Ventricular fibrillation - Wikipedia, the free encyclopedia


** Ventricular fibrillation **

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Ventricular fibrillation
Ventricular fibrillation.png12-lead ECG of ventricular fibrillation
Classification and external resources
Specialty Cardiology
ICD-10 I49.0
ICD-9-CM 427.41
DiseasesDB 13798
MedlinePlus 007200
Patient UK Ventricular fibrillation
MeSH D014693
[edit on Wikidata]

*Ventricular fibrillation* (*V-fib* or *VF*) is a condition in which there
is uncoordinated contraction of the cardiac muscle of the ventricles in the
heart, making them quiver rather than contract properly. Because there is
no co-ordinated contraction of the ventricles, there is no significant
cardiac output, thus fulfilling the conditions of a cardiac arrest. It is
the most commonly identified arrhythmia in cardiac arrest patients, and
requires prompt treatment if identified on electrocardiography.^[1] Left
untreated, ventricular fibrillation will quickly degenerate into asystole
and is associated with a high mortality. Patients who are not revived soon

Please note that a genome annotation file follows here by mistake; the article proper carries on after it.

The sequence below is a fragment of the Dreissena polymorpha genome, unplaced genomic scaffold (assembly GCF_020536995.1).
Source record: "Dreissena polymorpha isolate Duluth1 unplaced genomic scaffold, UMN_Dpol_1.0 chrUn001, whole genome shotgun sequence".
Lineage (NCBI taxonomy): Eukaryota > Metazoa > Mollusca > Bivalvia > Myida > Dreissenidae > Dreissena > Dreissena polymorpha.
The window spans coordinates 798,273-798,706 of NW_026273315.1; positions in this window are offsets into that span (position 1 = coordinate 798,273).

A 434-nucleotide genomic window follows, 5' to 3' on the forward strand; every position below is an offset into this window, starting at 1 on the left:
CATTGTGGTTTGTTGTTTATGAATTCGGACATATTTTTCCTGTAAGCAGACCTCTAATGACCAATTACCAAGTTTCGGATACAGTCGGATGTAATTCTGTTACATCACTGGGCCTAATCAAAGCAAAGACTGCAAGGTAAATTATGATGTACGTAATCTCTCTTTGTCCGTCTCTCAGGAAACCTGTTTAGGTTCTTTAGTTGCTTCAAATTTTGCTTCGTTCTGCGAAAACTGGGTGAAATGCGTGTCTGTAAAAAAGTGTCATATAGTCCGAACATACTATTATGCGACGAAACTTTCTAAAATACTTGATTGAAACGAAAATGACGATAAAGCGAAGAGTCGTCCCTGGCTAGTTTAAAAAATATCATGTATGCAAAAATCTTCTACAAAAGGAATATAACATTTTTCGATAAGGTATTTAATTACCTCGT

enough (within about five minutes at room temperature) can sustain
irreversible brain damage and can become brain-dead, because of cerebral


· 1 Signs and symptoms
· 2 Causes
· 3 Pathophysiology

· 3.1 Abnormal automaticity
· 3.2 Re-entry
· 3.3 Triggered activity

· 3.3.1 Power spectrum

· 3.4 Histopathology

· 4 Treatment
· 5 Epidemiology
· 6 History
· 7 See also
· 8 References
· 9 External links

*Signs and symptoms[edit]*

File:Ventricular fibrillation video.webmPlay media
Video explanation

Ventricular fibrillation is a cause of cardiac arrest and sudden cardiac
death. The ventricular muscle twitches randomly rather than contracting in
a co-ordinated fashion (from the apex of the heart to the outflow of the
ventricles), and so the ventricles fail to pump blood around the body -
because of this, it is classified as a cardiac arrest rhythm, and patients


does v fib mean

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